The Declaration Of Independence And US Constitution
I will first describe the historical background that led to the Declaration of Independence and United States Constitution. After that, I will explain how the historical events influenced the creation of the Constitution and Declaration of Independence. I will then analyze the influence of political factors. In the historical and political factors paragraphs, I will also explain what the documents were trying to achieve and why the documents are set up the way they are.
I will firstly provide a brief historical …show more content…
The first factor was the wealth inequality between the rich and the poor: some sections of the constitution were designed to placate the masses. The second factor was the interests in trade. After the colonies became independent from Britain, about half of the people in charge were “New Money,” meaning that they were self-made business people involved with trade or deeply impacted by trade. Thus, many provisions are pro-trade. After the American Revolution, states favored businesses based in their own state. The state gave tax breaks to those businesses, which made interstate trade difficult, which in turn led to stifled trade. The Constitution aimed to “iron out” the “wrinkles” in the economy. The third factor is the states were powerful entities that predated the federal government and had their own separate interests. States were self-governing for about a century before the states joined together to create the United States of America. States were hesitant to give power to an umbrella government because the states had just fought a war against a centralized government (Britain) and the state leaders had tasted the power of complete control. The fourth factor is that there was an enormous need for unification for international relations and for the economy. America as a country was at the time new and therefore the military was extremely weak and vulnerable, and relations between states and …show more content…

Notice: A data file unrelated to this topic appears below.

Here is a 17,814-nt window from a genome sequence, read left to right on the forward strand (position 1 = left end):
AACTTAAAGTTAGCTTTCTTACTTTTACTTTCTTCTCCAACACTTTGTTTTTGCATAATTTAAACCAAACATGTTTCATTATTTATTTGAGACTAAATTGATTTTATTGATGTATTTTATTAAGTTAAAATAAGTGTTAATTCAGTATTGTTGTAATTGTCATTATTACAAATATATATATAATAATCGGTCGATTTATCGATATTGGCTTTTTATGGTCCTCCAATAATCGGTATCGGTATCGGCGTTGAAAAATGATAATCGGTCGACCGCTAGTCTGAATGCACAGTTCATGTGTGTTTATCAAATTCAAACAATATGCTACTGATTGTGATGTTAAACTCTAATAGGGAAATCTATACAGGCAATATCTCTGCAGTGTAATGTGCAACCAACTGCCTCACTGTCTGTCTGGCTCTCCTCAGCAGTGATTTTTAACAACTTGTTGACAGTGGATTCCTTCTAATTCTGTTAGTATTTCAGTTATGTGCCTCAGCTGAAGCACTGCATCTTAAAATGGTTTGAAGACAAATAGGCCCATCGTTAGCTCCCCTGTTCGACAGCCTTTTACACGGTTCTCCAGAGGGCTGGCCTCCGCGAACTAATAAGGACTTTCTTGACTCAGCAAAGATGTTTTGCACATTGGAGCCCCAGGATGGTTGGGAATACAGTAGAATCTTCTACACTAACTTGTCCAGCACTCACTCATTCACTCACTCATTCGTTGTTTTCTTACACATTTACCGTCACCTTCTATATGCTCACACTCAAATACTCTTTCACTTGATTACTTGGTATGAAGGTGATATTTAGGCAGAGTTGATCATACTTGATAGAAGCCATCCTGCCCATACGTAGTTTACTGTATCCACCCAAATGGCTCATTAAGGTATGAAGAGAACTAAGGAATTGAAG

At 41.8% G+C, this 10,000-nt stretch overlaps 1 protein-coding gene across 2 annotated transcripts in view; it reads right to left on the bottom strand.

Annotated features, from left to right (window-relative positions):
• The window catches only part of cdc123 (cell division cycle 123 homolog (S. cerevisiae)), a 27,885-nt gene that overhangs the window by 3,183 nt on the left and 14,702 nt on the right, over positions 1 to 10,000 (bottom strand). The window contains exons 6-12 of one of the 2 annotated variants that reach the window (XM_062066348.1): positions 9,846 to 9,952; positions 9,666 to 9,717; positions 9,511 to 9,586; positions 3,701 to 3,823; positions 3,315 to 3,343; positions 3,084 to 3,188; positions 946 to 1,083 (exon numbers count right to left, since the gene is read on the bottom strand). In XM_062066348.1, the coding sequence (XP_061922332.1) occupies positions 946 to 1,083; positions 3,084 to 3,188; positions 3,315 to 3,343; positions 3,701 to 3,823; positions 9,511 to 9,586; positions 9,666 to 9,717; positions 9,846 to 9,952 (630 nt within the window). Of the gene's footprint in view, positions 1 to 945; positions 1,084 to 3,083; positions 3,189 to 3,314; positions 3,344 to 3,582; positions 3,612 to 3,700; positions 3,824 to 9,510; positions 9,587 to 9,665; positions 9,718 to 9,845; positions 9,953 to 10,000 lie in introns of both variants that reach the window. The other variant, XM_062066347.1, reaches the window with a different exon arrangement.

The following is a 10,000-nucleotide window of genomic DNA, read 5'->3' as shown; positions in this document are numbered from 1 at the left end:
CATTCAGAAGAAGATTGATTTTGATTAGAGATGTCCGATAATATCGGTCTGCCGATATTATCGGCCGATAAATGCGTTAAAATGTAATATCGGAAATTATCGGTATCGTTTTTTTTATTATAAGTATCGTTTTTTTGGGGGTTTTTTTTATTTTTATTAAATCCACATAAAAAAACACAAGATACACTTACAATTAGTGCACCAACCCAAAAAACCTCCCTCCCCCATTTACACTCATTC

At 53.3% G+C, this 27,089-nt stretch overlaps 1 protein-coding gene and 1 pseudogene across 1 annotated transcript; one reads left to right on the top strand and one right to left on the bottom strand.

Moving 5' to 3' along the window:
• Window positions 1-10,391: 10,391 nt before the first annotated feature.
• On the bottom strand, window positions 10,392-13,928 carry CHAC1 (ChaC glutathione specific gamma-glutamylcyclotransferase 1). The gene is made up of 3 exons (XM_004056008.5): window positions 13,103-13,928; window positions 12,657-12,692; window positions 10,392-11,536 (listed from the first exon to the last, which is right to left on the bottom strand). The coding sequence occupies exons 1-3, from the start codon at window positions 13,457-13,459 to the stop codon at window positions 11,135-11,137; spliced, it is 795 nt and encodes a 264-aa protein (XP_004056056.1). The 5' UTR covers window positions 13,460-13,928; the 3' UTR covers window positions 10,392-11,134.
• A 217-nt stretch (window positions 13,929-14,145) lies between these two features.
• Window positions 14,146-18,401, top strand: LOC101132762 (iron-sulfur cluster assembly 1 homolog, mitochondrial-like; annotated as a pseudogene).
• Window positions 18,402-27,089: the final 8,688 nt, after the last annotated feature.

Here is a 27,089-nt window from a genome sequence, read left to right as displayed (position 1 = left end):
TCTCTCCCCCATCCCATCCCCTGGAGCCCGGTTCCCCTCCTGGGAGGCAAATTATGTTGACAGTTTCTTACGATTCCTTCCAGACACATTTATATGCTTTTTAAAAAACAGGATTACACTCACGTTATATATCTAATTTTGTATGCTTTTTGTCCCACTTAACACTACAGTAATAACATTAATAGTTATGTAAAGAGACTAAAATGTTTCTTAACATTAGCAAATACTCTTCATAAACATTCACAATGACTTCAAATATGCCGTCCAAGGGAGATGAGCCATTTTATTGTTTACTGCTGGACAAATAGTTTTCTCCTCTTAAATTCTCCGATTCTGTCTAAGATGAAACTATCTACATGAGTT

It also “list(ed) grievances against King George III” (42). The Declaration of Independence was a form of anti-Britain protest because colonists were angry about the way Britain had treated them. Many parts of the Declaration were meant to be the opposite of the way Britain had run. For example, the Declaration called for public participation in government, contrary to Britain, where “only one in six British adult males had the right to vote for Parliament” (40). The Declaration is a reaction “against the limitation on the rights imposed by the British monarch and by royal governors in the colonies” (id.). Geer states that “the British…had a more limited view of both participation and representation” (40). On the other hand, the Declaration of Independence “declared the right of the people to alter or abolish governments that do not meet the needs of the people”